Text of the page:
We will be hosting the annual meeting via webcast only. You will be able to attend the annual meeting virtually, submit your questions during the meeting, and vote your shares electronically during the meeting by visiting www.virtualshareholdermeeting.com/PLTR2021. To participate in the annual meeting, you will need the control number included on your Notice of Internet Availability or proxy card. The annual meeting webcast will begin promptly at 8:00 a.m., Mountain time. We encourage you to access the meeting prior to the start time. Online check-in will begin at 7:45 a.m. Mountain time, and you should allow ample time for the check-in procedures.

How can I get help if I have trouble checking in or listening to the annual meeting online?

If you encounter difficulties accessing the virtual meeting during the check-in or meeting time, please call the technical support number that will be posted on the virtual meeting log-in page.

What is the effect of giving a proxy?

Proxies are solicited by and on behalf of our Board of Directors. David Glazer, our Chief Financial Officer and Treasurer, and Ryan Taylor, our Chief Legal and Business Affairs Officer, and each of them, with full power of substitution and re-substitution, have been designated as proxy holders for the annual meeting by our Board of Directors. When proxies are properly dated, executed, and returned, the shares represented by such proxies will be voted at the annual meeting in accordance with the instructions of the stockholder. If, however, a proxy is dated, executed, and returned, but no specific instructions are given, the shares will be voted in accordance with the recommendations of our Board of Directors on the proposals as described above. If any other matters are properly brought before the annual meeting, then the proxy holders will use their own judgment to determine

 

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how to vote shares with respect to which they hold a proxy. If you have granted a proxy and the annual meeting is postponed or adjourned, then the proxy holders can vote your shares on the new meeting date, unless you have properly revoked your proxy, as described above.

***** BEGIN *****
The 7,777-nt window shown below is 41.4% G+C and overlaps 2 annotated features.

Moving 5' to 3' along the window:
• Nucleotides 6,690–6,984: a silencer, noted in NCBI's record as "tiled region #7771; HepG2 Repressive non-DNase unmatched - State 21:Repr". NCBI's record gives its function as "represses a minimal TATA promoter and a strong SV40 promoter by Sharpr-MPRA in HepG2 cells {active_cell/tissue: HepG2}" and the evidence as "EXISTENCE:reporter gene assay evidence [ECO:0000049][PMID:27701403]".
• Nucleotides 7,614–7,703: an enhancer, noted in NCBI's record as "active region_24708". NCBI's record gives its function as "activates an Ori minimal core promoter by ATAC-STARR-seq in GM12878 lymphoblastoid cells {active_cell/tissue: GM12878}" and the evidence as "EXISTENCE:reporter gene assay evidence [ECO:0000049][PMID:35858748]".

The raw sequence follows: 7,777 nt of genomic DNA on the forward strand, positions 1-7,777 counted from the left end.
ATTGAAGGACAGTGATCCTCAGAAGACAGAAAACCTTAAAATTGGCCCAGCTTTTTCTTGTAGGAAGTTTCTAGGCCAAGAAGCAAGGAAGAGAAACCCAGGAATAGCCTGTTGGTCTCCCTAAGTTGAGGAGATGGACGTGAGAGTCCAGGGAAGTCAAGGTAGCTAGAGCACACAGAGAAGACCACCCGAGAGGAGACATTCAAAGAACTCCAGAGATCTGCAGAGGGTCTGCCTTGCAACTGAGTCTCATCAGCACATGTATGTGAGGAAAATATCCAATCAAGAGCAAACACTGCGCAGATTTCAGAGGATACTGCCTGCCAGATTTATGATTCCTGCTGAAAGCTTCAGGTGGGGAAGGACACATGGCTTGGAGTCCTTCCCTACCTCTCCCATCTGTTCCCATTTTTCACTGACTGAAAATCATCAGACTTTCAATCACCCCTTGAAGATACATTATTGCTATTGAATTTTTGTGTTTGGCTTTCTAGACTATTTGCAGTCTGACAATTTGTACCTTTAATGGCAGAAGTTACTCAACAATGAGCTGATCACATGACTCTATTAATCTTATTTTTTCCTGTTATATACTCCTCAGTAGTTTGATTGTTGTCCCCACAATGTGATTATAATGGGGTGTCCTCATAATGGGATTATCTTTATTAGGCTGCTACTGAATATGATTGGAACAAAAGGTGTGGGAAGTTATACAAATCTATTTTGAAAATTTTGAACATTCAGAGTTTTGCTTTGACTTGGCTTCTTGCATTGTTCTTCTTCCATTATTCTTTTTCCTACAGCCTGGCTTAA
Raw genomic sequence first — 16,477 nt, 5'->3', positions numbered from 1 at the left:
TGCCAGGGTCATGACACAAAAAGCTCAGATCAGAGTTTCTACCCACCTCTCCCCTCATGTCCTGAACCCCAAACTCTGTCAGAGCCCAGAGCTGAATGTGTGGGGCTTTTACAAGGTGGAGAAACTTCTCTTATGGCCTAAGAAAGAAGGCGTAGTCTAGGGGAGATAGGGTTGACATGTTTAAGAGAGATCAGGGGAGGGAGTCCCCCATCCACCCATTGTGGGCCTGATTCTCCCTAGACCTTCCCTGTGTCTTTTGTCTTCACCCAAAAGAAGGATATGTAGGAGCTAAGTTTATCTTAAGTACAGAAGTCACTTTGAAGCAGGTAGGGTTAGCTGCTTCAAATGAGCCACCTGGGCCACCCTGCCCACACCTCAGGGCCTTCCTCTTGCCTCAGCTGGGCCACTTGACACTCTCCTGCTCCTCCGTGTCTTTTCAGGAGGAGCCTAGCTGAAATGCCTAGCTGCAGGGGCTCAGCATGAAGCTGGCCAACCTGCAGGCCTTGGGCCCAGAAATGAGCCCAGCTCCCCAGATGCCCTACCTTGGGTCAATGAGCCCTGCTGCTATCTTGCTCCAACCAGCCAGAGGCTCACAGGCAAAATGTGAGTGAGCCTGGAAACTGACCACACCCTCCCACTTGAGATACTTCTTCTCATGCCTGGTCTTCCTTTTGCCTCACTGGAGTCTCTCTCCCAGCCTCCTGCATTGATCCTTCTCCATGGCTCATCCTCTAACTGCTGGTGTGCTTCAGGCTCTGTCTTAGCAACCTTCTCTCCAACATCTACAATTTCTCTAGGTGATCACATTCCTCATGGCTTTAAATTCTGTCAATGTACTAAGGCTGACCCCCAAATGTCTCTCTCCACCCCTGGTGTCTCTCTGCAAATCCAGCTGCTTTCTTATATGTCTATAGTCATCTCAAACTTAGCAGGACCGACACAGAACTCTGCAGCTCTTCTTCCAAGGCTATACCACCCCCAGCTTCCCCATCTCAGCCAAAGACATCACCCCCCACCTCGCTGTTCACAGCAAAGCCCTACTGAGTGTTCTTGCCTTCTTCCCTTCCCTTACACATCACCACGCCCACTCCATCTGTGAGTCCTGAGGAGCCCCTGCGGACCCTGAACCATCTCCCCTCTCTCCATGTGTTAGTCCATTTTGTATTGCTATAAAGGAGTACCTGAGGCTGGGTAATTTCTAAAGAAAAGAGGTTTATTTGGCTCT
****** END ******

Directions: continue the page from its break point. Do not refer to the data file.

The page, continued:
How can I contact Palantir’s transfer agent?

You may contact our transfer agent, Computershare Trust Company, N.A., by telephone at +1-781-575-3105, or by writing Computershare Trust Company, N.A., at 462 South 4th Street, Suite 1600, Louisville, Kentucky 40202. You may also access instructions with respect to certain stockholder matters (e.g., change of address) via the Internet at www.computershare.com/investor.

How are proxies solicited for the annual meeting and who is paying for such solicitation?

Our Board of Directors is soliciting proxies for use at the annual meeting by means of the proxy materials. We will bear the entire cost of proxy solicitation, including the preparation, assembly, printing, mailing, and distribution of the proxy materials. Copies of solicitation materials will also be made available upon request to brokers, banks, and other nominees to forward to the beneficial owners of the shares held of record by such brokers, banks, or other nominees. The original solicitation of proxies may be supplemented by solicitation by telephone, electronic communications, or other means by our directors, officers, or employees. No additional compensation will be paid to these individuals for any such services, although we may reimburse such individuals for their reasonable out-of-pocket expenses in connection with such solicitation.